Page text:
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Climate change is disappearing from government websites — and from research, too.

Climate change is disappearing from government websites — and from research, too.

Climate change is disappearing from government websites — and from research, too.

 GUILLAUME SOUVANT/Getty Images

The EPA’s climate change webpage was taken down for revisions in April to “reflect EPA’s priorities under the leadership of President Trump and Administrator Pruitt.” And 214 days later, the page — which explained the basics of climate science and how it affects us — is still down.

Though an archived version remains, it is missing pages, PDFs, and entire sections, such as the Student’s Guide to Global Climate Change.

It’s not just the EPA: Mentions of climate change have disappeared from government websites across the board, from the Department of Health and Human Services to the Department of Transportation.

And now, it’s disappearing from science itself. An NPR report found that scientists have begun omitting the term “climate change” from public summaries of their research. National Science Foundation grants on the topic have dropped 40 percent this year. Meanwhile, euphemisms like “extreme weather” and “environmental change” appear to be on the rise.

Given President Trump’s open hostility to climate science, it’s not exactly surprising that his administration has ushered in an era of self-censorship, where agency staffers and scientists tip-toe around the subject to protect their funding and research. But the pace and scale of that change over the past year is shocking.

Source: Grist

LINK: https://grist.org/briefly/california-is-preparing-for-a-weekend-of-wintertime-wildfires/

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Big Brother

The EPA hired a ‘war room’-style media monitoring company.

Because that’s not weird or hostile at all.

As Mother Jones reported Friday, the EPA signed a $120,000 contract (using taxpayer money) with the opposition research firm Definers Corp. earlier this month.

Definers brings hawkish political strategies to the public relations services it provides to corporations and nonprofits. “At the heart of the Definers Public Affairs’ system is our information operation — our media monitoring and rapid response mechanism known as the War Room,” the company advertises. “A War Room offers the flexibility and dynamism necessary for robust intelligence gathering.”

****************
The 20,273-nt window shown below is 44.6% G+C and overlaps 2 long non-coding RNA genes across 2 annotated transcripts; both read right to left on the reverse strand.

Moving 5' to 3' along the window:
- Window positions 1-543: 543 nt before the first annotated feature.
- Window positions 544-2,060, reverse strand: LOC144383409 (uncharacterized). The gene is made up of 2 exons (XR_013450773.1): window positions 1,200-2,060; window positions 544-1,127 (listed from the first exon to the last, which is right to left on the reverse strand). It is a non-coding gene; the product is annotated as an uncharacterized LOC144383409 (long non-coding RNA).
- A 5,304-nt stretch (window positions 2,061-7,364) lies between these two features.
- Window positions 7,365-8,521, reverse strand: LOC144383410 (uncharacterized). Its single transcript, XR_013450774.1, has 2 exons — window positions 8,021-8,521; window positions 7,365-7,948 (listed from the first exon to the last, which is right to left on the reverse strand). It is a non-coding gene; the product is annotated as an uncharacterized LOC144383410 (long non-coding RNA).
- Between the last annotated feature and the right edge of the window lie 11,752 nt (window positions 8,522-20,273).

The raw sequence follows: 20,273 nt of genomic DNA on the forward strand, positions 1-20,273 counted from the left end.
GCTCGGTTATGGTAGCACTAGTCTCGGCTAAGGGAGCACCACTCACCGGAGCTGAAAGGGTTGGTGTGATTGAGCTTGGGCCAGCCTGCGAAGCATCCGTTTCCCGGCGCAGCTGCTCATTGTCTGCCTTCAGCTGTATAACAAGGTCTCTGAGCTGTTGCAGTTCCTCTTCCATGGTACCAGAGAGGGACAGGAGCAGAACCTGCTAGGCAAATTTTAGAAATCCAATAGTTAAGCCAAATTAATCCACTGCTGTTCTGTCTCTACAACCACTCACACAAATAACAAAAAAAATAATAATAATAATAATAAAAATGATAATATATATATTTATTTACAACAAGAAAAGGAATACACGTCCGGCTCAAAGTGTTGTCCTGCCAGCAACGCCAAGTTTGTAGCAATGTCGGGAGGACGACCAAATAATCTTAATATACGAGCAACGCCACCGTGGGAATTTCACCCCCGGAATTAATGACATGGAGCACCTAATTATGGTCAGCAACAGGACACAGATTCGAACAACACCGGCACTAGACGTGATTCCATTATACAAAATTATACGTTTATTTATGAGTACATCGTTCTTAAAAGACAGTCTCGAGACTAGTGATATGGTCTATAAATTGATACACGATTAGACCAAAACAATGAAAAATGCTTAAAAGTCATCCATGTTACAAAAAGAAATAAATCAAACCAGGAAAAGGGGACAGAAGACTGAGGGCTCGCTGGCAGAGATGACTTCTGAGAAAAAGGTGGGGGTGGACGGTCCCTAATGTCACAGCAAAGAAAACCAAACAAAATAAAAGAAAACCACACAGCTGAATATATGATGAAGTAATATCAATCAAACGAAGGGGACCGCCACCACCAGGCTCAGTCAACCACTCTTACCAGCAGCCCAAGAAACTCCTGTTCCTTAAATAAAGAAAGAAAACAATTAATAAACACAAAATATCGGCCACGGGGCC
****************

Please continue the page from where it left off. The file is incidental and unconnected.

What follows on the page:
Not only does the company monitor news coverage, it also claims to “build and influence media narratives, move public opinion and provide powerful ammunition for your public relations and government affairs efforts.”

Definers has deep Republican ties. Its current president, Joe Pounder, was previously research director for the Republican National Committee. Its founder, Matt Rhoades, led Mitt Romney’s presidential campaign in 2012. After that campaign, Rhoades launched America Rising, which the Wall Street Journal called “the unofficial research arm of the Republican Party.”

EPA spokesperson Nancy Grantham told Mother Jones, “The Definers contract is for media monitoring/newsclip compilation.”

Sounds like EPA Administrator Scott Pruitt’s plan to sway public opinion by speaking almost exclusively to right-wing media wasn’t working out as he’d hoped.

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Industry-friendly

Trump’s pick to head chemical safety at the EPA is no longer in the running.

Michael L. Dourson faced bipartisan opposition from senators because of his close ties to the chemical industry.

Emails obtained by the New York Times from Greenpeace show hundreds of pages of correspondence between Dourson and individual chemical companies whose products were up for review by the EPA. Plus, Dourson founded a consulting firm in 1995 that produced complimentary studies for chemical companies in exchange for payment.